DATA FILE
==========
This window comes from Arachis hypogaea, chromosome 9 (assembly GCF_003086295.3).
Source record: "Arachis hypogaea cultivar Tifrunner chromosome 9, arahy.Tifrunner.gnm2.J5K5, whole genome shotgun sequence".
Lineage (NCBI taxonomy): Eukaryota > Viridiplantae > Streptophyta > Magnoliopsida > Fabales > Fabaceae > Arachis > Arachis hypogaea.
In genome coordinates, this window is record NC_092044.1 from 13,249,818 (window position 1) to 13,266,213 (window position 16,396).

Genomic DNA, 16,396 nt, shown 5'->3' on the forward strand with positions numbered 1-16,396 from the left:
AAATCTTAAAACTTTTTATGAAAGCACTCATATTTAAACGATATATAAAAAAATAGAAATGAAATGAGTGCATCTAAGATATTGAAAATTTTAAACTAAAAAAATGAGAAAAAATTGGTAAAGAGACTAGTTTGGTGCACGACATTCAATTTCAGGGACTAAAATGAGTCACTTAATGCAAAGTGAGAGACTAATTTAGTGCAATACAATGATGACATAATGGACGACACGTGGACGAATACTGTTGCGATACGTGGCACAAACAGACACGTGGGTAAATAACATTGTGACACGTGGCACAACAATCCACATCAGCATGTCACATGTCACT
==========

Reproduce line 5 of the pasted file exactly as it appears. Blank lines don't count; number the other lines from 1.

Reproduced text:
Genomic DNA, 16,396 nt, shown 5'->3' on the forward strand with positions numbered 1-16,396 from the left: